On the second night, Blaise Chevallier – a Scott LaFaro and Eddie Gomez enthusiast – brought more of a cross-phrased edge to the music, perfect for Monk’s Well You Needn’t, a crisply sprung Softly As In A Morning Sunrise and, in conclusion, an extensive and mellow blues. On the final night, Olivier Cahours – a fine, essentially lyrical guitarist who appeared on Brenner’s first release, the 2005 Influences Mineures – and bassist François Fuchs (pictured right) chose to add a small touch of amplification to the proceedings; they shone especially on Blue Monk and There Will Never Be Another You.
A most thoughtful, intelligent and sensitive man, blessed with a great touch, Brenner performed one special new composition of piquant lyrical reflection, precipitated by the recent terrorist atrocity in Manchester. Throughout the three nights he mixed diverse harmonic richness and more open voicings, tender lyricism and assertively sprung rhythm, limpid reflection and blues-clipped grooves.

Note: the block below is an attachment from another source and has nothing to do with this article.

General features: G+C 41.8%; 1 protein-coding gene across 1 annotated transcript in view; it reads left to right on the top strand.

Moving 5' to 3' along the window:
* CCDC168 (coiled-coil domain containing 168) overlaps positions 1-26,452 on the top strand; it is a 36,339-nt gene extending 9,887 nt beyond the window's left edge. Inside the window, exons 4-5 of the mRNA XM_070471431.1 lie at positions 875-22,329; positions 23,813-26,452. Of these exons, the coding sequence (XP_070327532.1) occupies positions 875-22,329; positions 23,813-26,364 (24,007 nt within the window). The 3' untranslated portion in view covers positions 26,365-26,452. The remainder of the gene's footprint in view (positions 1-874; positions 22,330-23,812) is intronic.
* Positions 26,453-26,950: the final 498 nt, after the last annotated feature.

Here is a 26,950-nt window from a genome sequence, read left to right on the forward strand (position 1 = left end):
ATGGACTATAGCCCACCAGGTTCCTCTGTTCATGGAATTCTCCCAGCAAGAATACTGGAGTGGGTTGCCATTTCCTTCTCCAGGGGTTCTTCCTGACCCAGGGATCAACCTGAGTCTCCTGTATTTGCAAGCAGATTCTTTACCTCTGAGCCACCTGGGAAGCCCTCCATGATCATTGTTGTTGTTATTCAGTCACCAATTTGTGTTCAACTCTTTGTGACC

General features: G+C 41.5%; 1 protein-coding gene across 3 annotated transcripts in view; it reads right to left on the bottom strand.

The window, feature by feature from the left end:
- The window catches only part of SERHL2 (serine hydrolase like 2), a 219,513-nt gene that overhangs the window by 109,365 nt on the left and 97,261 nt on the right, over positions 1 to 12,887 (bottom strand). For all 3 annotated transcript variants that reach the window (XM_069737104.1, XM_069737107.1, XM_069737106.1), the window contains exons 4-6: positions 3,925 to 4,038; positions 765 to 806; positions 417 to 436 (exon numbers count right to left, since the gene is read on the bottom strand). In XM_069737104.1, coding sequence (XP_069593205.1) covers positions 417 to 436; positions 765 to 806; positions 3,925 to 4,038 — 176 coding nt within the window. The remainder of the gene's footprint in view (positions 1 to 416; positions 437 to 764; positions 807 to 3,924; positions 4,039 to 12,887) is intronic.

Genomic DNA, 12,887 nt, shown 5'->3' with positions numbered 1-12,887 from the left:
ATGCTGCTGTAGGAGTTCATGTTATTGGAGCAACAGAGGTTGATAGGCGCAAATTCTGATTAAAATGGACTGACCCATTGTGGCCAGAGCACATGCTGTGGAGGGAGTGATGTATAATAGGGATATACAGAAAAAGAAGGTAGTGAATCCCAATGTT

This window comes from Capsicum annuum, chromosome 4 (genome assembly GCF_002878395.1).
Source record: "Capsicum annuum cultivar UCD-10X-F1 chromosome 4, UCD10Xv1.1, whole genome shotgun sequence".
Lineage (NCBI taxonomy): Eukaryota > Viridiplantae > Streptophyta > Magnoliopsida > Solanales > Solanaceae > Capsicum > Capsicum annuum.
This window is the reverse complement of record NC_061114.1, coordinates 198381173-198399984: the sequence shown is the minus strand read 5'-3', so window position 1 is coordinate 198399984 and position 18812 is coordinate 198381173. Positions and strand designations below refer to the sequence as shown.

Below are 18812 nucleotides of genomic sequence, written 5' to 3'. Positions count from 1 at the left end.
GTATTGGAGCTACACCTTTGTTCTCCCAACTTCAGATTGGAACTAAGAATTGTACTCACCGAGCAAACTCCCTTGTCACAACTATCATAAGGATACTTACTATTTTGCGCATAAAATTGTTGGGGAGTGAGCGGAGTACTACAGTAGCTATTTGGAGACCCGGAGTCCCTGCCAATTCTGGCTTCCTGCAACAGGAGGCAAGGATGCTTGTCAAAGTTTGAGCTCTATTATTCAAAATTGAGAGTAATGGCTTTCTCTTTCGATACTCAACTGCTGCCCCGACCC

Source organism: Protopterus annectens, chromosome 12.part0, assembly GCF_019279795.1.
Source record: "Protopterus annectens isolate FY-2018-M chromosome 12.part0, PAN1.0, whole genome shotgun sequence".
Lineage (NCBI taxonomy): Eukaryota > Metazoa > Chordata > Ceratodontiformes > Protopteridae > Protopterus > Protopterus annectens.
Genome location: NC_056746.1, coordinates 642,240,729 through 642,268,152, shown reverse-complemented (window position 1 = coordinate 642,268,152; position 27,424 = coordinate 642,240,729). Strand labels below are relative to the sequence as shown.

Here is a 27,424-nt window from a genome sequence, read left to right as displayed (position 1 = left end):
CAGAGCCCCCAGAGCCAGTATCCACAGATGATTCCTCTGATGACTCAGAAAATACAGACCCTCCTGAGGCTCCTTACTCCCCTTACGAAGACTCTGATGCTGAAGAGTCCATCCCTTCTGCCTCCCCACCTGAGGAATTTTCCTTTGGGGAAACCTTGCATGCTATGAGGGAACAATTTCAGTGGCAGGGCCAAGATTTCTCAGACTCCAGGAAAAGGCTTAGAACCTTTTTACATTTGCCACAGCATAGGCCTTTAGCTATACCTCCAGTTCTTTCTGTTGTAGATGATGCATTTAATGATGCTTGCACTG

Overall, you could say that, while Appel chose to hit, Brenner prefers to caress. He is currently working on two new CDs and in December this year he will travel to Cambodia to lead two groups with, among others, Stéphane Mercier (as) and Damon Brown (t) at a major festival in Phnom Penh. It would be nice to think that, sometime soon, an enterprising promoter in Britain might consider inviting Brenner to cross La Manche and treat us to his special take on many an aspect of what was once so important to Karel Appel: the vitality of jazz.
The Karel Appel exhibition in Paris runs until 20 August 2017. Christian Brenner’s latest CD Les Belles Heures was given a five-star review in JJ 1216.